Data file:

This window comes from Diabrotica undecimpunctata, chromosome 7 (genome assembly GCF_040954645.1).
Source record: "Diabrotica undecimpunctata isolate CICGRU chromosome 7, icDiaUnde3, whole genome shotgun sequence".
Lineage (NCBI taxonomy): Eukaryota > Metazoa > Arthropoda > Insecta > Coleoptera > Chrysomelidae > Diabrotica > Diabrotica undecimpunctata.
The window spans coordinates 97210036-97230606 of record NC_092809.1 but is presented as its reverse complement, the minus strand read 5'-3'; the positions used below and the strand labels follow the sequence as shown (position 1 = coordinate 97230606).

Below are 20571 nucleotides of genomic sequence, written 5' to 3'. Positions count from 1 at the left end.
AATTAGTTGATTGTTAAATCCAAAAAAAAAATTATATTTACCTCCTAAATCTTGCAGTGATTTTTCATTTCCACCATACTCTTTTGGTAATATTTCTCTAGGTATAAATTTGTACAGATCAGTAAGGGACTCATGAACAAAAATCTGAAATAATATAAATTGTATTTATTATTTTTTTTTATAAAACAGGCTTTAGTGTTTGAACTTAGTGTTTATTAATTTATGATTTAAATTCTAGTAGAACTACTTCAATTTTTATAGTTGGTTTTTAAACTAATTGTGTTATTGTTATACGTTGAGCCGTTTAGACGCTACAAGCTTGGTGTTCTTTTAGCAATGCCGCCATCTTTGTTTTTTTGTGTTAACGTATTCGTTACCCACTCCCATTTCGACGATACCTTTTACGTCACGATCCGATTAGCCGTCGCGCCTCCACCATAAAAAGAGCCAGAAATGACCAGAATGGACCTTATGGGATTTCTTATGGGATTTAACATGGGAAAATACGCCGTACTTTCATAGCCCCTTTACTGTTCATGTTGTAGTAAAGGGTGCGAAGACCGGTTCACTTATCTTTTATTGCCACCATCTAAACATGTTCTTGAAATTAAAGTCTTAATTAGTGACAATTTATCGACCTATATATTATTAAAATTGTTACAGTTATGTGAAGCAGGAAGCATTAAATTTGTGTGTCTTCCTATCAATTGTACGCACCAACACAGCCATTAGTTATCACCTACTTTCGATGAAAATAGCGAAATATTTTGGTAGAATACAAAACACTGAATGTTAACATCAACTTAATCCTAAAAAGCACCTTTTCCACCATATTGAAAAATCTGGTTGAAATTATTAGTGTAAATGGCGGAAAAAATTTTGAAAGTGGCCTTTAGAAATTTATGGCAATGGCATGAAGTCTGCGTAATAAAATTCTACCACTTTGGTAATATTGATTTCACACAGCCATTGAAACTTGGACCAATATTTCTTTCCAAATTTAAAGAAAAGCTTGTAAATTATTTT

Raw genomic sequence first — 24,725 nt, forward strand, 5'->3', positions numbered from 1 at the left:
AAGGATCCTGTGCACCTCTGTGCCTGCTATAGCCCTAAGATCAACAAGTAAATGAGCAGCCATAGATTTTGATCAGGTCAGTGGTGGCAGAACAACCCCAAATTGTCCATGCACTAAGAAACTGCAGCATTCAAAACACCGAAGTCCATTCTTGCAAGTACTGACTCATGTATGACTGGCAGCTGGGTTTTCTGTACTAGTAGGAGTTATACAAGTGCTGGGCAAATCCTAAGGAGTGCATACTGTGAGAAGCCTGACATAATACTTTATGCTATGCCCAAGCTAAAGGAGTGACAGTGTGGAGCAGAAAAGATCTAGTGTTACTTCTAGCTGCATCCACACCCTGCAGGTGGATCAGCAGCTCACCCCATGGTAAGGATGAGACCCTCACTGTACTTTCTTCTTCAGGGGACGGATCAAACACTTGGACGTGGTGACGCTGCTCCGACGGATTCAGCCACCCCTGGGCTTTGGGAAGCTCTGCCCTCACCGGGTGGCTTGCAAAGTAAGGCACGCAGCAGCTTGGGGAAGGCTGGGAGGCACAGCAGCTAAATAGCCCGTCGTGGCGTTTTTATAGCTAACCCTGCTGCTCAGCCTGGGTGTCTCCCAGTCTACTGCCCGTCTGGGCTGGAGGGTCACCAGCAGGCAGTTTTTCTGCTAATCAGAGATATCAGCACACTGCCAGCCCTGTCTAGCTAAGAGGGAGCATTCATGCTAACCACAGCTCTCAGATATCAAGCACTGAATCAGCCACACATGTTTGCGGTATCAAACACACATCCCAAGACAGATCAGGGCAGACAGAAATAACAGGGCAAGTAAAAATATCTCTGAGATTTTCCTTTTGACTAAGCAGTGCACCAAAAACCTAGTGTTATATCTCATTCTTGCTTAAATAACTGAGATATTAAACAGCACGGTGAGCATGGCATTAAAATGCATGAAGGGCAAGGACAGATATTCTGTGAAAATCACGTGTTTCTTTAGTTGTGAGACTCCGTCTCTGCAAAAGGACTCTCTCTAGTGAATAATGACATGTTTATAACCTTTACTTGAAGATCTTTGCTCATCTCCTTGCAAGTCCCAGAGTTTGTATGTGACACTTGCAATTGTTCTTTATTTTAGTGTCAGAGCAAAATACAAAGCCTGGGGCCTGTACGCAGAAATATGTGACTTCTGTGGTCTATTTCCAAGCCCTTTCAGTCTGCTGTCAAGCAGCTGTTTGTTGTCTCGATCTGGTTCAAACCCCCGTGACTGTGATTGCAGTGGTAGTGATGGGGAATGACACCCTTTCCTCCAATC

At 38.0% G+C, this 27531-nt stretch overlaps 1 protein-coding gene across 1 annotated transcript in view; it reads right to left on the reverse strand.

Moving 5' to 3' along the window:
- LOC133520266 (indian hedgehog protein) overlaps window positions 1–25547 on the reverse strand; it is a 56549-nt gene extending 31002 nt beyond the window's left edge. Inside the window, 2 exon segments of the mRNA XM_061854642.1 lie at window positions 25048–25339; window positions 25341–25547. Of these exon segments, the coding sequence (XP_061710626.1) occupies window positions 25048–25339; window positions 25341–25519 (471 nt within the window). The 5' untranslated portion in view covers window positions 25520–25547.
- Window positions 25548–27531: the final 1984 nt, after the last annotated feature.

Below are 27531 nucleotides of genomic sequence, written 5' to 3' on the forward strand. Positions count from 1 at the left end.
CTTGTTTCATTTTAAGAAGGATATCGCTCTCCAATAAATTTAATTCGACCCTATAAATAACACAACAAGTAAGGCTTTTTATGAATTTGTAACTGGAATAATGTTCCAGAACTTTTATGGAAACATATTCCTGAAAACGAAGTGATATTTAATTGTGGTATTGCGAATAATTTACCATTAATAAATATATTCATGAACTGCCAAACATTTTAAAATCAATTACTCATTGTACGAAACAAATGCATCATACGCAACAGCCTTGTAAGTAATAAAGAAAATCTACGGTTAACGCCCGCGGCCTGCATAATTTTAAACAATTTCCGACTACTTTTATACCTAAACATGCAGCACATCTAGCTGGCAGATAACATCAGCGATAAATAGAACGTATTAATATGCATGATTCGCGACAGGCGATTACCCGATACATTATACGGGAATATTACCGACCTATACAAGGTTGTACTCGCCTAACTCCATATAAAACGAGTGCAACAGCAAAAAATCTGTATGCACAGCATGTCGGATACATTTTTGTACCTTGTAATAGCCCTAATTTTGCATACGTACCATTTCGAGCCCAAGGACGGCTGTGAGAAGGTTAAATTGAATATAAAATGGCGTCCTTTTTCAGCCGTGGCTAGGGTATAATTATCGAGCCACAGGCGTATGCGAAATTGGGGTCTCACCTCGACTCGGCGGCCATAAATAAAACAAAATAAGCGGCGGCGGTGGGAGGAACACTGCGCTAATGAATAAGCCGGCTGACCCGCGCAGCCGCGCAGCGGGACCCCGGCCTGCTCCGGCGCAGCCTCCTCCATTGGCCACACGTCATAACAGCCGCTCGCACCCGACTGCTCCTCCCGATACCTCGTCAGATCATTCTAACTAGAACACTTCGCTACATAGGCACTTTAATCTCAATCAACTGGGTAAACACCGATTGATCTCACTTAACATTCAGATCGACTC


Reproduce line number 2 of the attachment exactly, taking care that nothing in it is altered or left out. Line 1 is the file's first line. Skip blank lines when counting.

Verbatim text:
Source record: "Diabrotica undecimpunctata isolate CICGRU chromosome 7, icDiaUnde3, whole genome shotgun sequence".